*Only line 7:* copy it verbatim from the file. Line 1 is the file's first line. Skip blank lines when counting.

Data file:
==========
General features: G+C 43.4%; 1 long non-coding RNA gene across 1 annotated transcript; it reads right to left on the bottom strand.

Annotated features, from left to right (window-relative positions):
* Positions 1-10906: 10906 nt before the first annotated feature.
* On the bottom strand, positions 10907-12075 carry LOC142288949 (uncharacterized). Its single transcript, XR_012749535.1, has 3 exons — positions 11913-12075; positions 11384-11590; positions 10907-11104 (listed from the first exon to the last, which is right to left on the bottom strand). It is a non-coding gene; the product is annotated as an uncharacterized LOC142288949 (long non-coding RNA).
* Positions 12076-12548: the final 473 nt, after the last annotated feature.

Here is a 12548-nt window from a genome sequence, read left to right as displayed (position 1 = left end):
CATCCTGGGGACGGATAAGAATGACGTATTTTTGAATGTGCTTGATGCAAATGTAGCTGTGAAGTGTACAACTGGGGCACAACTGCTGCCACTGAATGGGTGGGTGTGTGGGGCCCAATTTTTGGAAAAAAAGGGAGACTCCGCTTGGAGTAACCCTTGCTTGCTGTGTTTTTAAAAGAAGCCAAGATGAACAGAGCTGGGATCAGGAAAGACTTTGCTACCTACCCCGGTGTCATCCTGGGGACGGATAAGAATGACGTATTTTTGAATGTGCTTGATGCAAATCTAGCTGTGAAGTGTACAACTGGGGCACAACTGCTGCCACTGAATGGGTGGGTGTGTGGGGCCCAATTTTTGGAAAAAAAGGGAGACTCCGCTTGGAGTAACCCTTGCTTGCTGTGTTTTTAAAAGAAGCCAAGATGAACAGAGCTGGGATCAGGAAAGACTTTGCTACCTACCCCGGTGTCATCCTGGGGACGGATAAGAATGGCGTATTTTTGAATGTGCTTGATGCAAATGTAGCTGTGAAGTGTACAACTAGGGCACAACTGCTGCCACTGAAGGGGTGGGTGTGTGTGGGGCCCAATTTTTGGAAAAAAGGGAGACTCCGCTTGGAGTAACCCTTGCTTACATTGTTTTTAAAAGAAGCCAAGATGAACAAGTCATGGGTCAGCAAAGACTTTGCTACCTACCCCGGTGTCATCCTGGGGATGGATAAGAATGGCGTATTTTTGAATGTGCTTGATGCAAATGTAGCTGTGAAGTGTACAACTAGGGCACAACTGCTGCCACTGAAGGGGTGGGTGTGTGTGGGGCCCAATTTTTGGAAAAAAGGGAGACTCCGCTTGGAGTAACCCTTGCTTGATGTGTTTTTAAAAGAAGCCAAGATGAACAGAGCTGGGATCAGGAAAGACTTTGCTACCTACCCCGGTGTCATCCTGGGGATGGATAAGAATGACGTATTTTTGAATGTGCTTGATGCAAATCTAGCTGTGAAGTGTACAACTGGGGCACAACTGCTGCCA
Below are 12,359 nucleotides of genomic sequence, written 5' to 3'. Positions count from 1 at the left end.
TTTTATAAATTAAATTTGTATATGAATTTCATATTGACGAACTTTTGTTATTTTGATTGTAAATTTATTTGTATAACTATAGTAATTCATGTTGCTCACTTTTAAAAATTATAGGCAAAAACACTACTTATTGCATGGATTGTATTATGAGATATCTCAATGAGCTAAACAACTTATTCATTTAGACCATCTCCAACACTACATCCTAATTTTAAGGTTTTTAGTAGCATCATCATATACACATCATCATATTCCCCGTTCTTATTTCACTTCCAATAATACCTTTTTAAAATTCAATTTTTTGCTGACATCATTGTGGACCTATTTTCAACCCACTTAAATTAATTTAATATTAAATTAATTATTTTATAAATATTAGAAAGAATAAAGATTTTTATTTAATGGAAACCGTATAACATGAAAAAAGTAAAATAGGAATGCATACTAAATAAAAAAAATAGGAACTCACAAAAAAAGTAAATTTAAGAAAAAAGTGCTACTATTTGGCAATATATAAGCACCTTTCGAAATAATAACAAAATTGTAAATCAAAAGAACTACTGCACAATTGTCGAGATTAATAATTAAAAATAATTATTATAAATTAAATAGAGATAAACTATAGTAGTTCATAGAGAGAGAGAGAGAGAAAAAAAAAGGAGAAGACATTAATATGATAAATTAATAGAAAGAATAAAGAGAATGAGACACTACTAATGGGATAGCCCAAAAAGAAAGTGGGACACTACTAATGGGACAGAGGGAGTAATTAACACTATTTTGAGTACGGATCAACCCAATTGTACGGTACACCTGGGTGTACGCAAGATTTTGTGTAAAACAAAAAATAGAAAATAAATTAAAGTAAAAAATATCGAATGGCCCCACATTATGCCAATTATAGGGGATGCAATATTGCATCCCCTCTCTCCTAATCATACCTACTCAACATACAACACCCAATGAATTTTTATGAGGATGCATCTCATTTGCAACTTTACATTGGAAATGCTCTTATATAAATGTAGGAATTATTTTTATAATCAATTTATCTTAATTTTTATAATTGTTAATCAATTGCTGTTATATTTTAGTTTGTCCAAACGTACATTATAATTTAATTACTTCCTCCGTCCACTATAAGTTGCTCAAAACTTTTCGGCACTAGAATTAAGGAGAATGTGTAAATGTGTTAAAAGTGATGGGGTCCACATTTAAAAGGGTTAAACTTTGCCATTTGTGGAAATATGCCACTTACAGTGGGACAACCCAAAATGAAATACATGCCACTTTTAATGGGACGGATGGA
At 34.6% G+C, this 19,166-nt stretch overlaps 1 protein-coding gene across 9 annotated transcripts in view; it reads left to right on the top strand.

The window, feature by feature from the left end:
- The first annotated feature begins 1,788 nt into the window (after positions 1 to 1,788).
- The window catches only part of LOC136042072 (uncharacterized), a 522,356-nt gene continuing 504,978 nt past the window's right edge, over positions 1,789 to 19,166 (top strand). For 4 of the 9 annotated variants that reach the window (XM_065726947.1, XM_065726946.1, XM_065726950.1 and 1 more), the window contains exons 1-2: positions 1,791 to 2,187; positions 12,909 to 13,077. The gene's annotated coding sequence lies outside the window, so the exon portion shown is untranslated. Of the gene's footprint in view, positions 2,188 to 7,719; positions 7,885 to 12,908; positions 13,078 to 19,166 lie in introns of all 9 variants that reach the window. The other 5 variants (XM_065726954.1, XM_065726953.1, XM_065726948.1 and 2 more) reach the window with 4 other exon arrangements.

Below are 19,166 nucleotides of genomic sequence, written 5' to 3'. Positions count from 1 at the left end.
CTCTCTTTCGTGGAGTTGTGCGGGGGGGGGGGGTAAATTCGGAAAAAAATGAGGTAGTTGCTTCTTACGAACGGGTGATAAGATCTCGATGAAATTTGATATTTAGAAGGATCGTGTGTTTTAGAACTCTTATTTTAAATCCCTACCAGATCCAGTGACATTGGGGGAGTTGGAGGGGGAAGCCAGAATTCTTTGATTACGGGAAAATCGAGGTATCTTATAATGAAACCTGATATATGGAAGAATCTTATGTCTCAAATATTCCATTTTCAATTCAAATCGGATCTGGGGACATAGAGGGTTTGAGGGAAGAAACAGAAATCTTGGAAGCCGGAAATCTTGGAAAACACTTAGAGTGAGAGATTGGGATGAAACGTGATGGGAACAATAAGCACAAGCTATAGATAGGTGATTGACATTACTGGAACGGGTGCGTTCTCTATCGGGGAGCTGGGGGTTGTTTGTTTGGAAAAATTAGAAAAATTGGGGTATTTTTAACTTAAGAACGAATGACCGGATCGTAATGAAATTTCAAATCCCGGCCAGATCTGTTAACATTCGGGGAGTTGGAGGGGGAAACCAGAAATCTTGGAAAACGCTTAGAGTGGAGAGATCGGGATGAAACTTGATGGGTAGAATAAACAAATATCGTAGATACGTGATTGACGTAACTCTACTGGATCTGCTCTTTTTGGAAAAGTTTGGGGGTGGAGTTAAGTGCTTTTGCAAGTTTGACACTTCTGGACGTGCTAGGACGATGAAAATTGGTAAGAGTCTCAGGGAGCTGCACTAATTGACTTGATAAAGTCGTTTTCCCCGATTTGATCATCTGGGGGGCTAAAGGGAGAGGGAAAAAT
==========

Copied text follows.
CATCCTGGGGACGGATAAGAATGACGTATTTTTGAATGTGCTTGATGCAAATGTAGCTGTGAAGTGTACAACTGGGGCACAACTGCTGCCACTGAATGGGTGGGTGTGTGGGGCCCAATTTTTGGAAAAAAAGGGAGACTCCGCTTGGAGTAACCCTTGCTTGCTGTGTTTTTAAAAGAAGCCAAGATGAACAGAGCTGGGATCAGGAAAGACTTTGCTACCTACCCCGGTGTCATCCTGGGGACGGATAAGAATGACGTATTTTTGAATGTGCTTGATGCAAATCTAGCTGTGAAGTGTACAACTGGGGCACAACTGCTGCCACTGAATGGGTGGGTGTGTGGGGCCCAATTTTTGGAAAAAAAGGGAGACTCCGCTTGGAGTAACCCTTGCTTGCTGTGTTTTTAAAAGAAGCCAAGATGAACAGAGCTGGGATCAGGAAAGACTTTGCTACCTACCCCGGTGTCATCCTGGGGACGGATAAGAATGGCGTATTTTTGAATGTGCTTGATGCAAATGTAGCTGTGAAGTGTACAACTAGGGCACAACTGCTGCCACTGAAGGGGTGGGTGTGTGTGGGGCCCAATTTTTGGAAAAAAGGGAGACTCCGCTTGGAGTAACCCTTGCTTACATTGTTTTTAAAAGAAGCCAAGATGAACAAGTCATGGGTCAGCAAAGACTTTGCTACCTACCCCGGTGTCATCCTGGGGATGGATAAGAATGGCGTATTTTTGAATGTGCTTGATGCAAATGTAGCTGTGAAGTGTACAACTAGGGCACAACTGCTGCCACTGAAGGGGTGGGTGTGTGTGGGGCCCAATTTTTGGAAAAAAGGGAGACTCCGCTTGGAGTAACCCTTGCTTGATGTGTTTTTAAAAGAAGCCAAGATGAACAGAGCTGGGATCAGGAAAGACTTTGCTACCTACCCCGGTGTCATCCTGGGGATGGATAAGAATGACGTATTTTTGAATGTGCTTGATGCAAATCTAGCTGTGAAGTGTACAACTGGGGCACAACTGCTGCCA